In the seven years since he began contacting bands, Mitchell has also booked house shows at two other Oread locations. The Pirate House and The Halfway House, a pair of now-defunct residences that Mitchell calls "dirtier versions of The Pink House," both achieved national recognition by attracting artists such as Ted Leo, Xiu Xiu, Q and Not U, and in the case of The Pirate House, groups from as far away as Sweden.
"There were maybe 60 kids there," he says. "It's funny because that show would attract 500 people now."
In the four months since they started the company, Mitchell and friends meet about once a week to discuss how Front Room can put a more official face on their productions and start moving out of the house.
"We all care about seeing bands that we like," Berard asserts. "Clubs can't afford to take that kind of risk. With house shows we don't really guarantee bands money, and they understand that."
Even with recent successes booking bands at The Replay and The Bottleneck, Pink House residents say they plan to continue hosting house events because of the unique atmosphere. Mark Sanders, whose band (blue) made its debut at the venue last February, said it was his favorite spot to play.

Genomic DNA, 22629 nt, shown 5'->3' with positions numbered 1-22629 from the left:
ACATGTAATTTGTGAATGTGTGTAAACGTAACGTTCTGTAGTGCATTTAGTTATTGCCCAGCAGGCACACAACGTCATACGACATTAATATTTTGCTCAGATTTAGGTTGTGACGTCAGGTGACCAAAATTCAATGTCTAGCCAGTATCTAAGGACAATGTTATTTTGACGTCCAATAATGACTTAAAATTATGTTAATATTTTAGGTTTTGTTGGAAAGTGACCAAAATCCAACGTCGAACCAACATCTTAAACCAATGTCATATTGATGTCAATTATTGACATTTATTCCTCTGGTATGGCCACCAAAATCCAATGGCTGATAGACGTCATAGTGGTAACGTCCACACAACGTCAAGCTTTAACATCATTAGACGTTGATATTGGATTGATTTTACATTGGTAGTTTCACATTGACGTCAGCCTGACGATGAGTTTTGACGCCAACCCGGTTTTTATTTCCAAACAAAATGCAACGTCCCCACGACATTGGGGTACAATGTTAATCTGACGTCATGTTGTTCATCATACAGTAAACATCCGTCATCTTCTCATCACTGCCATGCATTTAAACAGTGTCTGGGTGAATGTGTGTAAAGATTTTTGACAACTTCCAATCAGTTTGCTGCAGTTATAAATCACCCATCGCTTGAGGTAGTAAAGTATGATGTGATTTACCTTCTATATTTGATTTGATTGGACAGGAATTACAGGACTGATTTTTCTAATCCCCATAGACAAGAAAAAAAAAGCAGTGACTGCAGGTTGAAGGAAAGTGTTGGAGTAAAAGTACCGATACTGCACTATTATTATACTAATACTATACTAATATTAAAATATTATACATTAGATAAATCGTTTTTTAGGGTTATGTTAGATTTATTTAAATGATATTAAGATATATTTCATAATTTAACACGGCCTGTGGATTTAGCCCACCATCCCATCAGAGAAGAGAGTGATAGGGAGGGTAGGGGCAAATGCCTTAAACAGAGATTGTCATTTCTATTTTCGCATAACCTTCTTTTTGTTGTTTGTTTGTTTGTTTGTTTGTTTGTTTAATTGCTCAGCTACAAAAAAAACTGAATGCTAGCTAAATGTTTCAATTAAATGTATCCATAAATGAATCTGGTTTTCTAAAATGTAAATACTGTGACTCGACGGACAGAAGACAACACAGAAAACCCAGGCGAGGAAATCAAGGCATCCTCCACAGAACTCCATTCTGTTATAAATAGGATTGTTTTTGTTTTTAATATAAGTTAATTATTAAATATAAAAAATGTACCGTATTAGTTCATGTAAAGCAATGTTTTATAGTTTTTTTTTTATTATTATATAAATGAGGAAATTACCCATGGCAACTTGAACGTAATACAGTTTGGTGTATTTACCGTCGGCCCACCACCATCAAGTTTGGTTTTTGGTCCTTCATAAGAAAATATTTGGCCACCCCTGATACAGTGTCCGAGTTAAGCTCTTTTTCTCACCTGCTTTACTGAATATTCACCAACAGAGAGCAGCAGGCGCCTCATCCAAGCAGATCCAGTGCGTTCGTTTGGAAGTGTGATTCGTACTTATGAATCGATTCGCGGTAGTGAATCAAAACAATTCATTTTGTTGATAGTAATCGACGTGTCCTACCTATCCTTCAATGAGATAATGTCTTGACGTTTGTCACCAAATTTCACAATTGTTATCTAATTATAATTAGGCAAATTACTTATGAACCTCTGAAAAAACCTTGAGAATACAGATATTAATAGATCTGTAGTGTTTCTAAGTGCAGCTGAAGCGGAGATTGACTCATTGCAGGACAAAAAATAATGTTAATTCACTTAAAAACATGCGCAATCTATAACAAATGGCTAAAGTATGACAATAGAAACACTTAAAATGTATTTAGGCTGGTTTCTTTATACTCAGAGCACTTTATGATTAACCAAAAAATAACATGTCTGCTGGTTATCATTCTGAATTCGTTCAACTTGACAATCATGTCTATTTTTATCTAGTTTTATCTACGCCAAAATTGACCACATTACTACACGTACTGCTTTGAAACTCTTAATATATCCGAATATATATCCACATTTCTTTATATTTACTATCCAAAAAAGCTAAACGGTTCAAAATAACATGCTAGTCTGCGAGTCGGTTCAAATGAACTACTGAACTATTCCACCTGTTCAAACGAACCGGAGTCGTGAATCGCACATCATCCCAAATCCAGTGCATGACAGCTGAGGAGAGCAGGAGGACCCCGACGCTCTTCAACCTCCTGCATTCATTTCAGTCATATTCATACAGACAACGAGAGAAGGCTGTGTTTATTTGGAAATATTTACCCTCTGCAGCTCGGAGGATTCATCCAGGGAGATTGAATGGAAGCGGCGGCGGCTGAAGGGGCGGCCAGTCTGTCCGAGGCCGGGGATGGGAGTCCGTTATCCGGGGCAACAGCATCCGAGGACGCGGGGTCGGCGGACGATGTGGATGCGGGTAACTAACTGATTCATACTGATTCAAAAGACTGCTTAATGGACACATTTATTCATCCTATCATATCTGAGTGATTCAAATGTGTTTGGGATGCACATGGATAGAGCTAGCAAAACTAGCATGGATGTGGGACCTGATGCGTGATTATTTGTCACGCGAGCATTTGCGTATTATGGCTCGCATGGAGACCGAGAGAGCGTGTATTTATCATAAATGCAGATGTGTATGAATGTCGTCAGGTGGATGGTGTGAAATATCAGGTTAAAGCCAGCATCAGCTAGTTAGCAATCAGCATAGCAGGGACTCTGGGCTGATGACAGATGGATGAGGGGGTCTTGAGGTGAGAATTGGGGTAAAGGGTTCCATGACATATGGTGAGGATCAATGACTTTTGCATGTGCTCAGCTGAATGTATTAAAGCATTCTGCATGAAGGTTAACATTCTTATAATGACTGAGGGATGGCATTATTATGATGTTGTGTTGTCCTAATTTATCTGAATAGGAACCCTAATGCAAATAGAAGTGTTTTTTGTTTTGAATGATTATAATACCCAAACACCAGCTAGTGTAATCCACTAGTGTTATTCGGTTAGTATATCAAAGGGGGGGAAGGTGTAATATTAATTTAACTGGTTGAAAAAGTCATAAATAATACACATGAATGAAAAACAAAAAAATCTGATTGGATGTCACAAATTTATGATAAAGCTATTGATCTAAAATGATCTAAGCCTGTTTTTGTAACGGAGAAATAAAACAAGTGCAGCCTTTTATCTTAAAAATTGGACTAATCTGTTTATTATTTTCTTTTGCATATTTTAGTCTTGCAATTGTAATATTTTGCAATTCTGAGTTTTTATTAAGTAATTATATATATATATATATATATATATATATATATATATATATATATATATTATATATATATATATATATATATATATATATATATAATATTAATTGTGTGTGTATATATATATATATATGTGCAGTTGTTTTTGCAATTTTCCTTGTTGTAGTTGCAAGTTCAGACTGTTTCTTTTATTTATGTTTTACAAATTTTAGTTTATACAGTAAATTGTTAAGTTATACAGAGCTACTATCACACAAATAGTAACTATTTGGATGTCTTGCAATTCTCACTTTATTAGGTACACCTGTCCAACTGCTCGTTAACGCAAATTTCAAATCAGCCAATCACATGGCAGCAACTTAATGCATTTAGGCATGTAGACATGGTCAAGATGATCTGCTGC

"I'm never more excited for any show than I am for a show at The Pink House," Sanders says. "I don't like stages. When I play I like to wander off into the crowd. "
"There's not that difference between big rock stars and the fan," says Best. "It's more about enjoying each other's company. I think that's why we all continue to do it.
In addition to rock shows, The Pink House has also hosted two art exhibits. The most recent of which, titled "Brave & Small," featured works by 30 KU students and local artists. Next fall, Berard says Pink House residents plan to team up with area galleries to put on an art night similar to the Crossroads Gallery Exhibits that takes place every first Friday of the month in Kansas City.
"There are always rock shows, but artists have such fewer options," Berard says. "We'd like to put Lawrence art on the map, at least for a day."
Though many enjoy the communal nature, Mitchell admits house shows have their drawbacks, such as bad sound quality and the constant worry of having an evening stopped because of a noise complaint.
Berard says there is also the drawback of people confusing a house show for a keg party, even though there are never kegs at The Pink House. One morning after a gig, residents awoke to find the couch they had placed on the front lawn burned to a crisp.
"When I saw that, I thought it was over," Berard says, emphsizing that a big motivation for hosting shows is to foster a more tame environment for music. "It probably didn't faze us as much as it should have. The next day we were booking shows again."
In the future, the members of Front Room Productions would like to see the creation of a professionally run all-ages venue. Until then, Horn says he hopes more houses put on shows.
"It's really not that hard to do," he says. "Just put up some flyers and move the furniture out of your living room."
"And," he adds, "set up a bucket for donations."